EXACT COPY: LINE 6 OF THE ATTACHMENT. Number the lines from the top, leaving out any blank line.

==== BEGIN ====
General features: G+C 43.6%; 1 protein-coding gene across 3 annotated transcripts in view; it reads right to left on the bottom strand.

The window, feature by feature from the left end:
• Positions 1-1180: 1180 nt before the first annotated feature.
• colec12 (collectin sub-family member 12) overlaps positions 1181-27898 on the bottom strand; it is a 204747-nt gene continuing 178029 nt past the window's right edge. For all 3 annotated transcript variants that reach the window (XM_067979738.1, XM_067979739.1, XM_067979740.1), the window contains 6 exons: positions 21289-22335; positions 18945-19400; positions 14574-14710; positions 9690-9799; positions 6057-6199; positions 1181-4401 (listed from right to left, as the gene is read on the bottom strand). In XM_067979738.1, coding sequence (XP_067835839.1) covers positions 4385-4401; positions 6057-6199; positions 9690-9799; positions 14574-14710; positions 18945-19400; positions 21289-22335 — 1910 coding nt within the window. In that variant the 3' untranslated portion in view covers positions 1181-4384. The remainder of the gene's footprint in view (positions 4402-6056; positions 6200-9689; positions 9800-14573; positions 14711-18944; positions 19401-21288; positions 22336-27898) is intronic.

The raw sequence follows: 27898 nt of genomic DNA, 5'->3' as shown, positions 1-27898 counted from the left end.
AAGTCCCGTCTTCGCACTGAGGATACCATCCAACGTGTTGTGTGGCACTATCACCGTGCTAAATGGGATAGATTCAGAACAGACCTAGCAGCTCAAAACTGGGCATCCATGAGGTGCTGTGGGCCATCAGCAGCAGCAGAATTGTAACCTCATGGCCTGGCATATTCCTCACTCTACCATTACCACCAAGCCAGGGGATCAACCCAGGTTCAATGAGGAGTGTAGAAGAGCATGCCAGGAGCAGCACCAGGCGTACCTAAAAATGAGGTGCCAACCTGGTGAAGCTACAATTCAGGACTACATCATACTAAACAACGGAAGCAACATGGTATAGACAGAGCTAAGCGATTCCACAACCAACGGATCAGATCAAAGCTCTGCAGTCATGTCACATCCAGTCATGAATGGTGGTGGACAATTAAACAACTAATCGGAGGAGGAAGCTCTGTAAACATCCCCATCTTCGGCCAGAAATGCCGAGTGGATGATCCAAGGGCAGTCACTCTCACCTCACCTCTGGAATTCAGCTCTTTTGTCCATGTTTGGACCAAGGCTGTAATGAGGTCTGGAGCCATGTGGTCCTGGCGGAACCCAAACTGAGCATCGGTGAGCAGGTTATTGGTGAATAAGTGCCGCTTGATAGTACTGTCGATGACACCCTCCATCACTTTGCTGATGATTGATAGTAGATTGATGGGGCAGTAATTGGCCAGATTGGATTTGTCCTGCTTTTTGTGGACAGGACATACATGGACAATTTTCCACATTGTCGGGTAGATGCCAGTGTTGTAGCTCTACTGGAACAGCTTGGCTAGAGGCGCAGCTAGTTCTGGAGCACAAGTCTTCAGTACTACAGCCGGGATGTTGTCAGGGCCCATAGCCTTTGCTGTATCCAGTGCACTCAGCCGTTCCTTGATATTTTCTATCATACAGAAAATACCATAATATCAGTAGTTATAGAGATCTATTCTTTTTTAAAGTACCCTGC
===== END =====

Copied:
AAGTCCCGTCTTCGCACTGAGGATACCATCCAACGTGTTGTGTGGCACTATCACCGTGCTAAATGGGATAGATTCAGAACAGACCTAGCAGCTCAAAACTGGGCATCCATGAGGTGCTGTGGGCCATCAGCAGCAGCAGAATTGTAACCTCATGGCCTGGCATATTCCTCACTCTACCATTACCACCAAGCCAGGGGATCAACCCAGGTTCAATGAGGAGTGTAGAAGAGCATGCCAGGAGCAGCACCAGGCGTACCTAAAAATGAGGTGCCAACCTGGTGAAGCTACAATTCAGGACTACATCATACTAAACAACGGAAGCAACATGGTATAGACAGAGCTAAGCGATTCCACAACCAACGGATCAGATCAAAGCTCTGCAGTCATGTCACATCCAGTCATGAATGGTGGTGGACAATTAAACAACTAATCGGAGGAGGAAGCTCTGTAAACATCCCCATCTTCGGCCAGAAATGCCGAGTGGATGATCCAAGGGCAGTCACTCTCACCTCACCTCTGGAATTCAGCTCTTTTGTCCATGTTTGGACCAAGGCTGTAATGAGGTCTGGAGCCATGTGGTCCTGGCGGAACCCAAACTGAGCATCGGTGAGCAGGTTATTGGTGAATAAGTGCCGCTTGATAGTACTGTCGATGACACCCTCCATCACTTTGCTGATGATTGATAGTAGATTGATGGGGCAGTAATTGGCCAGATTGGATTTGTCCTGCTTTTTGTGGACAGGACATACATGGACAATTTTCCACATTGTCGGGTAGATGCCAGTGTTGTAGCTCTACTGGAACAGCTTGGCTAGAGGCGCAGCTAGTTCTGGAGCACAAGTCTTCAGTACTACAGCCGGGATGTTGTCAGGGCCCATAGCCTTTGCTGTATCCAGTGCACTCAGCCGTTCCTTGATATTTTCTATCATACAGAAAATACCATAATATCAGTAGTTATAGAGATCTATTCTTTTTTAAAGTACCCTGC